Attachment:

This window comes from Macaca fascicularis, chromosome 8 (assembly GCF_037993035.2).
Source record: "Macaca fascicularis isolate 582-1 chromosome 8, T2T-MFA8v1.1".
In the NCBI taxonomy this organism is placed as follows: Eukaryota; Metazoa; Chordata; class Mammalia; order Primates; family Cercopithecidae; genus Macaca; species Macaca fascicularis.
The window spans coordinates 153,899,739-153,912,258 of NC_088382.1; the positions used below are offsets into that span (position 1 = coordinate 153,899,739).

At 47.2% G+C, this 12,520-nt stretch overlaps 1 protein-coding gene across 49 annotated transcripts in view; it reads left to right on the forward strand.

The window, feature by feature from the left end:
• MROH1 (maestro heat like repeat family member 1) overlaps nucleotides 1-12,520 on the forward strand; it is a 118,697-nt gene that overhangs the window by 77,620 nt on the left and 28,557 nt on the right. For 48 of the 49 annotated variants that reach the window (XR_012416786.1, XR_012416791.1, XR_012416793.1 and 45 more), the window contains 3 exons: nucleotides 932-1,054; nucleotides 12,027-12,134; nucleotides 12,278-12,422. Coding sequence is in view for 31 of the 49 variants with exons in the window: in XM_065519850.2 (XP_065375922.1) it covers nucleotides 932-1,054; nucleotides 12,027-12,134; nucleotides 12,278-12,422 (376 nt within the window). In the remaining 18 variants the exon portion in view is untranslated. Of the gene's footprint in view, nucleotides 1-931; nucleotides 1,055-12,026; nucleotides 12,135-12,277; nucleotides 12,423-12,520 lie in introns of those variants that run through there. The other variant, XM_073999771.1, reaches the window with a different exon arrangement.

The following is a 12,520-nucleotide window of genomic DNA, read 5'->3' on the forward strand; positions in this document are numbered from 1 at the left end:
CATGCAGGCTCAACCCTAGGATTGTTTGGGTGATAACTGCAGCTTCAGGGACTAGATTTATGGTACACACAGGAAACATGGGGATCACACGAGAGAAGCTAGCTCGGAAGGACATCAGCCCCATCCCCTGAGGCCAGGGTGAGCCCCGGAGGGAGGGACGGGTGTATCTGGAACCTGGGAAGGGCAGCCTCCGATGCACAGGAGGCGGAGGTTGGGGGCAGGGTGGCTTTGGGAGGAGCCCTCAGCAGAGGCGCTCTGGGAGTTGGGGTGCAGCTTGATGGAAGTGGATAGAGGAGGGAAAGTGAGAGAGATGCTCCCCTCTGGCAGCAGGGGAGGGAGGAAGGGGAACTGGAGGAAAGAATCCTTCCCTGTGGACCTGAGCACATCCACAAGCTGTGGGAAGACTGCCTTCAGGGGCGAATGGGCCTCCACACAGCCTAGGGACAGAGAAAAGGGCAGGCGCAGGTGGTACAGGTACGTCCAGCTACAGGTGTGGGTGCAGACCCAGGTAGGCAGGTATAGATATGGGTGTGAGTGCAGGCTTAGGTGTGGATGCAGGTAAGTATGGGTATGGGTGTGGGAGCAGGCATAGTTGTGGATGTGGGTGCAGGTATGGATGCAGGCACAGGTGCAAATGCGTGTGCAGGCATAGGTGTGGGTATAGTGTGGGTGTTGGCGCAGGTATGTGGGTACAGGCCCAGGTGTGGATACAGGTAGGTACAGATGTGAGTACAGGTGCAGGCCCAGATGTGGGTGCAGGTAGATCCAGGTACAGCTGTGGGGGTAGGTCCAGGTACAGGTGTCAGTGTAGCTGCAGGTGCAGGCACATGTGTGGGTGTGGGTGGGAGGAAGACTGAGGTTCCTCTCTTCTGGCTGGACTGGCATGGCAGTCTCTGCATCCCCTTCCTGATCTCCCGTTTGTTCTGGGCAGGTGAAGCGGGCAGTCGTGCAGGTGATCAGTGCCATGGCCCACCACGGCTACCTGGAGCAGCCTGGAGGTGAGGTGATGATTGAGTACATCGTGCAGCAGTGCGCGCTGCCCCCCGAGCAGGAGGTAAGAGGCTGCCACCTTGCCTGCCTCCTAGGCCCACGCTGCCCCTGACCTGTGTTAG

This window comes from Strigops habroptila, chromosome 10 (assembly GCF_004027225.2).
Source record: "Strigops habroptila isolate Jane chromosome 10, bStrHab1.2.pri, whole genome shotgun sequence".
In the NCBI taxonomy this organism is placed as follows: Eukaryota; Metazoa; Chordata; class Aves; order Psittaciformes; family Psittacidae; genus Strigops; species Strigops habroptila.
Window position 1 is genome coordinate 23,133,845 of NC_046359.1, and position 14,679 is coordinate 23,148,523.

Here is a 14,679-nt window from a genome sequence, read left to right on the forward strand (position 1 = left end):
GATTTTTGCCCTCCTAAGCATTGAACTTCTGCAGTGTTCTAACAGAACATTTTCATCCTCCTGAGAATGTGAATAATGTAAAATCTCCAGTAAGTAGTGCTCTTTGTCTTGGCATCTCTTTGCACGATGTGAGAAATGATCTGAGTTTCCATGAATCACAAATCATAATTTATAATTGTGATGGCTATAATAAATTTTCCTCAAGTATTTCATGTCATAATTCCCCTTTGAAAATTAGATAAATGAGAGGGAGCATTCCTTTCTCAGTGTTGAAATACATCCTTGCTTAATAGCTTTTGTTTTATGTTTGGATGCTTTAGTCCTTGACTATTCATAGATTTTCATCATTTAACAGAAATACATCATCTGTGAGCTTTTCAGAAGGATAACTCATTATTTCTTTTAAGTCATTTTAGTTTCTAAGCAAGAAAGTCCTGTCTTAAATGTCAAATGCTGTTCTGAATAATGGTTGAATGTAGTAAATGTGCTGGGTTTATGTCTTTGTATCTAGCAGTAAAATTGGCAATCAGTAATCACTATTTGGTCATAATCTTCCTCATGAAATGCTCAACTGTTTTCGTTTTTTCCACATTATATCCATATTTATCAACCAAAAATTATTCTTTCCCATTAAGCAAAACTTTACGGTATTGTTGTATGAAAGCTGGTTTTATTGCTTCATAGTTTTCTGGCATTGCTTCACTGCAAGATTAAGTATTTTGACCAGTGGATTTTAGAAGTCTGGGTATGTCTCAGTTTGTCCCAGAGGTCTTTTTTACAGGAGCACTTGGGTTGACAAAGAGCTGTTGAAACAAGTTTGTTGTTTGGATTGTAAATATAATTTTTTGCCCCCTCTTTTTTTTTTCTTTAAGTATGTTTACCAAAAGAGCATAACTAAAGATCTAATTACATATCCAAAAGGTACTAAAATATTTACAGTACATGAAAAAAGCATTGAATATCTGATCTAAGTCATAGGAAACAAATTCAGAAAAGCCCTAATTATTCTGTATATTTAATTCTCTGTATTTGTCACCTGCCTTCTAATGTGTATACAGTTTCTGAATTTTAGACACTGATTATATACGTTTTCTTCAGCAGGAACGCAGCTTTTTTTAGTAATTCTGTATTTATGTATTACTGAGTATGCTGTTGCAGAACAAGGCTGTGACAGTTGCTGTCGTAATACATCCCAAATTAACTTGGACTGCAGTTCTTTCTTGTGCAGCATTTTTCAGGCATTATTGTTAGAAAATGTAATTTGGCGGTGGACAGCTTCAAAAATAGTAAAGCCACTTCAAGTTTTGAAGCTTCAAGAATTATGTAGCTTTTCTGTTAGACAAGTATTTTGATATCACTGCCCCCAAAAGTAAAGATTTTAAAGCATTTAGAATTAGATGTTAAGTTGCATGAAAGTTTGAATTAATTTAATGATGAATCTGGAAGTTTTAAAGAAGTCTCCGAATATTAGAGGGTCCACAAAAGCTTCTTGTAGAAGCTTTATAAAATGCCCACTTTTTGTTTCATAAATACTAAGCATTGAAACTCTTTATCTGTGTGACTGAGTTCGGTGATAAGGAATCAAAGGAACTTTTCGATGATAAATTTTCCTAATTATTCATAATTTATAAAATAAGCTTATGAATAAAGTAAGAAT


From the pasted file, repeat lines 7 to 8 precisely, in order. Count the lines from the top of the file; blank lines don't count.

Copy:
• MROH1 (maestro heat like repeat family member 1) overlaps nucleotides 1-12,520 on the forward strand; it is a 118,697-nt gene that overhangs the window by 77,620 nt on the left and 28,557 nt on the right. For 48 of the 49 annotated variants that reach the window (XR_012416786.1, XR_012416791.1, XR_012416793.1 and 45 more), the window contains 3 exons: nucleotides 932-1,054; nucleotides 12,027-12,134; nucleotides 12,278-12,422. Coding sequence is in view for 31 of the 49 variants with exons in the window: in XM_065519850.2 (XP_065375922.1) it covers nucleotides 932-1,054; nucleotides 12,027-12,134; nucleotides 12,278-12,422 (376 nt within the window). In the remaining 18 variants the exon portion in view is untranslated. Of the gene's footprint in view, nucleotides 1-931; nucleotides 1,055-12,026; nucleotides 12,135-12,277; nucleotides 12,423-12,520 lie in introns of those variants that run through there. The other variant, XM_073999771.1, reaches the window with a different exon arrangement.

The following is a 12,520-nucleotide window of genomic DNA, read 5'->3' on the forward strand; positions in this document are numbered from 1 at the left end: